There are some standards that pack many different ways to put things
under one umbrella. This is because they have been decided by
committee with many different companies involved that all want to
bring in 'their way'. The multitude of ways to encode things with
ASN.1 (why there is more than one ?) or to choose between encoding
with tags or without (from what I gathered from this communication)
means that there are more ways than one to do things.

How worth is a standard of communication if there are a myriad ways to
do things ? You end up with implementations that only support part of
it and suddenly the standard becomes worthless because two different
implementations don't support the same options of doing things on both
sides.

This discussion reminds me of SOAP. In the beginning, there was
XML-RPC - extremely simple way to communicate using XML with some
small shortcomings but a developer could get started in seconds
reading a simple example communication.
Then standard committees came in and started developed SOAP: out came
a 'standard' that easily is printed 5000 pages with all different ways
to encode things in XML, different transport schemes etc. Same problem
for many years: many implementations that all couldn't speak to each
other. Complicated to use (Yes and I wrote a book about it - I'll
never touch SOAP again).
It got a bit better but people moved on and don't use SOAP anymore.

Protocol buffers are simple and there is only one way to do things.
Simplicity usually wins over developers. This is why they developed
Protocol Buffers at Google in the early 2000s. They're putting it out
here for others to use, but you don't have to.

On Tue, Nov 9, 2010 at 06:44, Kalki70 <kalki...@gmail.com> wrote:
> Oh, I just found out that you are the developer. It seems I am not the
> only one who thinks you reinvented the wheel :
>
> http://google-opensource.blogspot.com/2008/07/protocol-buffers-googles-data.html
>
> As someone mentioned there :
>
> "The apparent complexity of ASN.1 is largely due to its flexibility -
> if you're using only the sort of functionality that pbuffer gives you,
> it would be pretty much the same, I would think."
>
> Luis.
>
> On Nov 9, 2:42 am, Kenton Varda <ken...@google.com> wrote:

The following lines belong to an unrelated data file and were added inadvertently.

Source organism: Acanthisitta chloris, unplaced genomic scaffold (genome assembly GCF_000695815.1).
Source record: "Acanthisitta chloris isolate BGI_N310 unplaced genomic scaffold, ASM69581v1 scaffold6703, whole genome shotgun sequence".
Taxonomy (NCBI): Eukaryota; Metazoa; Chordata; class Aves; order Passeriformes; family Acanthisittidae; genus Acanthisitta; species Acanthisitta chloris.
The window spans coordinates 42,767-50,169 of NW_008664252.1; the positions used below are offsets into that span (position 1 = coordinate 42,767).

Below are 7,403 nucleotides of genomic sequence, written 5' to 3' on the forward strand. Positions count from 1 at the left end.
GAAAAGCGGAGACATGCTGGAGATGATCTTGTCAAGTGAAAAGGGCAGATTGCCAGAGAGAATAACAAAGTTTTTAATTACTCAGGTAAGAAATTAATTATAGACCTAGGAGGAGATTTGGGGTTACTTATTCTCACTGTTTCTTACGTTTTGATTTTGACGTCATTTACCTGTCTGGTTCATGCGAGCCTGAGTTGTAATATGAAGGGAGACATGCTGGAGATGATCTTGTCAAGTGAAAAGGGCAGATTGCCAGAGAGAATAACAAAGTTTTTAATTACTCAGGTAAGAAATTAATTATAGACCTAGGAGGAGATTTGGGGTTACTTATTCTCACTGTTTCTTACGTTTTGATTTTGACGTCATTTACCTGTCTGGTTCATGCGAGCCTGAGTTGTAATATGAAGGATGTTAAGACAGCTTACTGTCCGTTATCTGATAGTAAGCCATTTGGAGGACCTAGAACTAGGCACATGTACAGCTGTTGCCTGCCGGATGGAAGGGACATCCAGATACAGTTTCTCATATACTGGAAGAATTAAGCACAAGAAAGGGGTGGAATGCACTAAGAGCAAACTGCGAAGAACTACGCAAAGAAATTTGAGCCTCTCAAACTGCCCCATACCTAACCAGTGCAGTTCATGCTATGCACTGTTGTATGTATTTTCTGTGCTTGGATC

>> My understanding of ASN.1 is that it has no affordance for forwards- and
>> backwards-compatibility, which is critical in distributed systems where the
>> components are constantly changing.
>>
>> On Mon, Nov 8, 2010 at 7:34 PM, Kalki70 <kalki...@gmail.com> wrote:
>> > Hello,
>>
>> > I just discovered this developers tool, and I can't understand why it
>> > was invented. Why didn't Google use ASN.1, which is standard and it is
>> > used for this, to make a language, platform independent description of
>> > data to be enconded later as XML, or different binary formats, that
>> > can be faster and more efficient?
>>
>> > All this is like reinventing ASN.1
>>
>> > For instance, the example shown on the web page :
>>
>> > message Person {
>> >  required string name = 1;
>> >  required int32 id = 2;
>> >  optional string email = 3;
>>
>> >  enum PhoneType {
>> >    MOBILE = 0;
>> >    HOME = 1;
>> >    WORK = 2;
>> >  }
>>
>> >  message PhoneNumber {
>> >    required string number = 1;
>> >    optional PhoneType type = 2 [default = HOME];
>> >  }
>>
>> > In ASN.1, which is a standard used for over 20years, the same could be
>> > written similar to this (I haven't used it in a while, maybe I made
>> > some mistakes ):
>>
>> > PhoneType ::= ENUMERATED { MOBILE, HOME, WORK }
>> > PhoneNumber ::= SEQUENCE
>> > {
>> >    number [1] IA5String ,
>> >    phone [2] PhoneType DEFAULT HOME
>> > }
>>
>> > Person ::= SEQUENCE
>> > {
>> > name   [1] IA5String ,
>> > id          [2] INTEGER,
>> > email   [3] OCTET STRING OPTIONAL
>> > phone [4] SET OF PhoneNumber
>> > }
>>
>> > Best regards,
>>
>> > Luis
>>
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